Sunday, November 6, 2011
Zombie Children Everywhere!
I work in photography during the day; One of those cookie cutter portrait studios with the major advertising in every parenting magazine you pick up. I love my job, I do. I get to work with kids all day, I get to "capture memories" (part of our slogan I think, or used to be, so that's why it's in quotations), I get to be artistic, and I get to be the crazy ass lady with bright red hair that tickles herself with a feather duster to make herself sneeze to get the kids to laugh. Yep, that's me.
I've noticed, though, the number of kids nowadays that don't smile. Not even the smallest little corner of the mouth upturned.... nothing. And I'm not talking about the kids that are scared to have their picture taken or scared of strangers. Those kids are in another category themselves, a category we know how to deal with. No, I'm talking about, well...
The Zombie Children.
That's the only way to describe them. They don't say a word, do exactly what their parents tell them to do, sit, stand, lay down, and never change the expression on their face. Blank look in their eyes, eyes glazed over sometimes, looking at me like I'm the biggest idiot on the face of the earth for trying to make them smile. These Zombie Children aren't limited to an age bracket either. I'm seeing them as early as 9 or 10 months old, all the way up to 11 or 12 years old. No matter what I do, they refuse to smile. Even a little. And we have tricks that we use- lots of tricks. And when I've used every trick I know, and not a single smile has occurred, that's when the parent tells me, 'Oh, by the way, little Sally never smiles. She's very mature for her age and takes life a little seriously.'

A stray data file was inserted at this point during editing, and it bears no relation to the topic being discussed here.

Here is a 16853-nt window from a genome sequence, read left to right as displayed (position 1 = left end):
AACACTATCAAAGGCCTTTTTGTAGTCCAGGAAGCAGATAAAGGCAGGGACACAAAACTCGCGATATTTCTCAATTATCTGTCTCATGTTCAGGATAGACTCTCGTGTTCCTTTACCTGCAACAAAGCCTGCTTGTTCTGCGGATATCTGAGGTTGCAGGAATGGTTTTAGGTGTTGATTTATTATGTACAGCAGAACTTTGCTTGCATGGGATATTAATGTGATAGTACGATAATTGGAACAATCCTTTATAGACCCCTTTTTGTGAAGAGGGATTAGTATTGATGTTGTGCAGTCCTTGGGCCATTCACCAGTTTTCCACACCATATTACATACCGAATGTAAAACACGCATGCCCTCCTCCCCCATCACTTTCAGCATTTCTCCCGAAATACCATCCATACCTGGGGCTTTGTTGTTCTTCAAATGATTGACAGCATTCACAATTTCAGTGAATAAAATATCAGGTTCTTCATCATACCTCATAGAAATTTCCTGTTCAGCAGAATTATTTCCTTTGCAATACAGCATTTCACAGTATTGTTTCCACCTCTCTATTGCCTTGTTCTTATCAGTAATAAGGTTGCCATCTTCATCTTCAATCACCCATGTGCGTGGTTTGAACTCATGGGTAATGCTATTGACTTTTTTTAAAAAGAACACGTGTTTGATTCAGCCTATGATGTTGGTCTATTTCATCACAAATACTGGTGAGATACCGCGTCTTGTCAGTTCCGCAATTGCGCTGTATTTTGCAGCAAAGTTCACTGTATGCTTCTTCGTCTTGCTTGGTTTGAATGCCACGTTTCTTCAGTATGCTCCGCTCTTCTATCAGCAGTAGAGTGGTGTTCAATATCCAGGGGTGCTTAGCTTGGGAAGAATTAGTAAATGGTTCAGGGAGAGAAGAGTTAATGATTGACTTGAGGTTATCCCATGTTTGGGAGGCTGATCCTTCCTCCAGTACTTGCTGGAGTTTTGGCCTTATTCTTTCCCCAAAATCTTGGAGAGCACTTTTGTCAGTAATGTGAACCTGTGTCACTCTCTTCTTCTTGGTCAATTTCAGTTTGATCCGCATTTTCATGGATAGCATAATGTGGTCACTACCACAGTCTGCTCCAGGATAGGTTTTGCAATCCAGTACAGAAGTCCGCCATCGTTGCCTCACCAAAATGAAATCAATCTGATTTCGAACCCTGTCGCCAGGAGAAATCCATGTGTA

GIVE ME A FREAKING BREAK, SHE'S 3!!!!!
So, can someone help me out with this? Do I not need to be drinking the water in this area or something? What in the hell makes kids who are supposed to be full of life, full of energy, enjoying being a kid, a zombie? No emotions, no life, no anything????
The parents. There, I said it.
Sorry to say, but one way or another, the parents are to blame on this one. There is no way that a 1 year old has no personality at all. Or a 3 year old for that matter. And definitely not a 2 year old. They are supposed to be full of personality and a zest for life (more commonly called The Terrible Twos). So, either the parents have stifled the kids' behavior so that their personality doesn't come through, or, probably the more common answer, have the kid on medication.